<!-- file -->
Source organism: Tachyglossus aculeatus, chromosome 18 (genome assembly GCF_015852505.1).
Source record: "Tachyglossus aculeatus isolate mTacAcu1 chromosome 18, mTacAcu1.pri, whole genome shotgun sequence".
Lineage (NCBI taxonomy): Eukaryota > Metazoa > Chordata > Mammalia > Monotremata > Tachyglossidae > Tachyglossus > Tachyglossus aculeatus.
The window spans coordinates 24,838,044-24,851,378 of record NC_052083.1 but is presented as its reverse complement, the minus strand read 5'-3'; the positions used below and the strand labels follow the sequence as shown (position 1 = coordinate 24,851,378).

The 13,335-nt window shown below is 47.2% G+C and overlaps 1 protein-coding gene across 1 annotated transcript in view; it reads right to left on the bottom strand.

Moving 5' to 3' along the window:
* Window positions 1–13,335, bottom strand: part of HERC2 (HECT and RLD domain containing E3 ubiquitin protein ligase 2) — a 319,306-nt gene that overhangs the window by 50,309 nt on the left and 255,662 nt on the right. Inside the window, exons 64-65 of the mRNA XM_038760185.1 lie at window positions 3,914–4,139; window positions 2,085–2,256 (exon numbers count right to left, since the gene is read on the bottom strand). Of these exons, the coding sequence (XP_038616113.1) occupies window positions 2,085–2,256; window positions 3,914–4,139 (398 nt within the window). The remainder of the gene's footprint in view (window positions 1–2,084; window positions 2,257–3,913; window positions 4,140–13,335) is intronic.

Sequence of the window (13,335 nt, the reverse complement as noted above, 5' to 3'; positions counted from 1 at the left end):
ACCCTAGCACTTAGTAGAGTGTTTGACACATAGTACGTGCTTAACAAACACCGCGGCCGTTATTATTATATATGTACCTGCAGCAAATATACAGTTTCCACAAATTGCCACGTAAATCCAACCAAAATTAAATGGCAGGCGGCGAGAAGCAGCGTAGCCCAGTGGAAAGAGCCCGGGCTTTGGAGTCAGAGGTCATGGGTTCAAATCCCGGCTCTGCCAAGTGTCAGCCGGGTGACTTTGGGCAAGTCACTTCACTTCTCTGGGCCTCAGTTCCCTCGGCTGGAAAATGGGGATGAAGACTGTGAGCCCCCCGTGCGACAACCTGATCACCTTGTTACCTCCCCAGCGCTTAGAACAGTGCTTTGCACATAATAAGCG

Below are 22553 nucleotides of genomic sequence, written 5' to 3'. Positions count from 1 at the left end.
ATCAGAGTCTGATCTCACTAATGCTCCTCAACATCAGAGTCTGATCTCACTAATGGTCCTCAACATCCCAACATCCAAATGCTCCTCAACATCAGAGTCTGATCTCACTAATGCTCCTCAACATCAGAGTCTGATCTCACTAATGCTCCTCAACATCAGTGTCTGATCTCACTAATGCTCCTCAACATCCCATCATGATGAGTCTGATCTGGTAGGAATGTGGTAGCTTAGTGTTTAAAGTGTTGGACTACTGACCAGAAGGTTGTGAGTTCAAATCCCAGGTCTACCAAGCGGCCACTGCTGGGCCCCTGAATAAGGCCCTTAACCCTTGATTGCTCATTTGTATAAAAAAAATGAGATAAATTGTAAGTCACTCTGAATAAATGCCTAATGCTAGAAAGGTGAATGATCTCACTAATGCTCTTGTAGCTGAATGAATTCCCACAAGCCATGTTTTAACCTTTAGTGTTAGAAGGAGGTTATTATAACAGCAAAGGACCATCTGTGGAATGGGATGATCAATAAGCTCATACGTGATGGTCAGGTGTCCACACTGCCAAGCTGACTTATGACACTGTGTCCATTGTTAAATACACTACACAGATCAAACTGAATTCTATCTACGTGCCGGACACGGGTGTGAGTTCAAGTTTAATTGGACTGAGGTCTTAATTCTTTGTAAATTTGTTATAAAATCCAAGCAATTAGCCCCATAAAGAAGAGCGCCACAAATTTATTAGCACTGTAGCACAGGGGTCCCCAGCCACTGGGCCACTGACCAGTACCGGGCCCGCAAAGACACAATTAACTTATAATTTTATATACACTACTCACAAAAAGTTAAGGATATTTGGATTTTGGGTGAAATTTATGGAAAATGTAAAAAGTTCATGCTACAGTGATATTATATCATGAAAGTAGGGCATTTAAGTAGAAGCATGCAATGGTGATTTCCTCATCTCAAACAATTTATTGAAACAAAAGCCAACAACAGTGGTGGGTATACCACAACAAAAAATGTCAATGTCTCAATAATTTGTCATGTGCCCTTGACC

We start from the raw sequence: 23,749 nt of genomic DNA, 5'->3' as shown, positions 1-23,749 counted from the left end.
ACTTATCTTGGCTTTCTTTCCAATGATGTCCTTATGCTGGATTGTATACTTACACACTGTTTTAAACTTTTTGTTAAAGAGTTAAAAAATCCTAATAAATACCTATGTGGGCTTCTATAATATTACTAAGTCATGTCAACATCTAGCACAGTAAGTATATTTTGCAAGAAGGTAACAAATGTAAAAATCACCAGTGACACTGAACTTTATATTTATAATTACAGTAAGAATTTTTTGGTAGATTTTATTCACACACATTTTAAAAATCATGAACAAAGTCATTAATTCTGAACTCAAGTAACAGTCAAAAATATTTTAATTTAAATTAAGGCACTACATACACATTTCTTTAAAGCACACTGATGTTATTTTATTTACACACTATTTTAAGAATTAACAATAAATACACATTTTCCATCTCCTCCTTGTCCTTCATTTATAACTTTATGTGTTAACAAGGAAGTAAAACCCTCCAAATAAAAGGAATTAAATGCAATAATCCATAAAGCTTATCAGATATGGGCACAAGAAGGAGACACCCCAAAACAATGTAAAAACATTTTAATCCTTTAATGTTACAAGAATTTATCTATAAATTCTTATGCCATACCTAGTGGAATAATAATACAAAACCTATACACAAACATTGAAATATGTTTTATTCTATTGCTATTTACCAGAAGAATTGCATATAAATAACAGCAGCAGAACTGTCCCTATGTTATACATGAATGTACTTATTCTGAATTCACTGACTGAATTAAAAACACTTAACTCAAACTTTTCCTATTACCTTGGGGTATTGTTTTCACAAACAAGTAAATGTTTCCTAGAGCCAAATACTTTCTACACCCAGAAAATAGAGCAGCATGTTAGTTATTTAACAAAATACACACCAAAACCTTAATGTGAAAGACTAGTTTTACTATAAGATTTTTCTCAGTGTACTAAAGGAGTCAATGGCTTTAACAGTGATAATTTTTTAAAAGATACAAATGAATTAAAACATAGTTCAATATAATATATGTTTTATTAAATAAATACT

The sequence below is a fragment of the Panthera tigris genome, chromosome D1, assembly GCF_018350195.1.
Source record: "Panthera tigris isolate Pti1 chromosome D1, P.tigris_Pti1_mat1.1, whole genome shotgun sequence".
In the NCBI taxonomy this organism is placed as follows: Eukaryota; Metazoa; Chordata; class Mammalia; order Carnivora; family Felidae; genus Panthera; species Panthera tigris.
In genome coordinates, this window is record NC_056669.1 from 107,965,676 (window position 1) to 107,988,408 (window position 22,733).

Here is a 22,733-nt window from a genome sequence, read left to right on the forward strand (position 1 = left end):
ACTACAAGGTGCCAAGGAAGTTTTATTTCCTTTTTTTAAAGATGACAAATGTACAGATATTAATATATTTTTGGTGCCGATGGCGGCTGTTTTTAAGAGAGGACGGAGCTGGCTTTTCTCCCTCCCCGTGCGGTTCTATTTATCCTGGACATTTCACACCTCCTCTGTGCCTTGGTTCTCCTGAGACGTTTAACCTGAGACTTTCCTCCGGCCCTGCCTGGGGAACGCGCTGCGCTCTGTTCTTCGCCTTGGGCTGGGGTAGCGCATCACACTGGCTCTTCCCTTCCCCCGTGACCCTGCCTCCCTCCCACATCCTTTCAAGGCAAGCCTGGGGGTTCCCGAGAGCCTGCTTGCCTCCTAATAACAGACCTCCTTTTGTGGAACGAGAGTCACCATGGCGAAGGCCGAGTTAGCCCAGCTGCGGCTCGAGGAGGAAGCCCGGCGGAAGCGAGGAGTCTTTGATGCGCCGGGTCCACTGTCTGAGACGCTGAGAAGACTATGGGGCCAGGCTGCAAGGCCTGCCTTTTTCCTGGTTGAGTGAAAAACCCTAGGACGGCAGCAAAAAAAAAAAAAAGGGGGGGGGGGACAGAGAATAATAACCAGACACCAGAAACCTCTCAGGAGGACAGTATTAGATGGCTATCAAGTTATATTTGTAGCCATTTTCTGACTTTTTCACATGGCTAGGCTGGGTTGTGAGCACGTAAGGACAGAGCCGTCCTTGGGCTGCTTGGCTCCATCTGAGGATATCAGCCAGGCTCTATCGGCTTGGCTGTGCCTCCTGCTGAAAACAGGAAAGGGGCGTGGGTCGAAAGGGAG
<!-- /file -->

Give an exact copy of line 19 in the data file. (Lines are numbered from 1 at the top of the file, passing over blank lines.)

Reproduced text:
ACTACAAGGTGCCAAGGAAGTTTTATTTCCTTTTTTTAAAGATGACAAATGTACAGATATTAATATATTTTTGGTGCCGATGGCGGCTGTTTTTAAGAGAGGACGGAGCTGGCTTTTCTCCCTCCCCGTGCGGTTCTATTTATCCTGGACATTTCACACCTCCTCTGTGCCTTGGTTCTCCTGAGACGTTTAACCTGAGACTTTCCTCCGGCCCTGCCTGGGGAACGCGCTGCGCTCTGTTCTTCGCCTTGGGCTGGGGTAGCGCATCACACTGGCTCTTCCCTTCCCCCGTGACCCTGCCTCCCTCCCACATCCTTTCAAGGCAAGCCTGGGGGTTCCCGAGAGCCTGCTTGCCTCCTAATAACAGACCTCCTTTTGTGGAACGAGAGTCACCATGGCGAAGGCCGAGTTAGCCCAGCTGCGGCTCGAGGAGGAAGCCCGGCGGAAGCGAGGAGTCTTTGATGCGCCGGGTCCACTGTCTGAGACGCTGAGAAGACTATGGGGCCAGGCTGCAAGGCCTGCCTTTTTCCTGGTTGAGTGAAAAACCCTAGGACGGCAGCAAAAAAAAAAAAAAGGGGGGGGGGGACAGAGAATAATAACCAGACACCAGAAACCTCTCAGGAGGACAGTATTAGATGGCTATCAAGTTATATTTGTAGCCATTTTCTGACTTTTTCACATGGCTAGGCTGGGTTGTGAGCACGTAAGGACAGAGCCGTCCTTGGGCTGCTTGGCTCCATCTGAGGATATCAGCCAGGCTCTATCGGCTTGGCTGTGCCTCCTGCTGAAAACAGGAAAGGGGCGTGGGTCGAAAGGGAG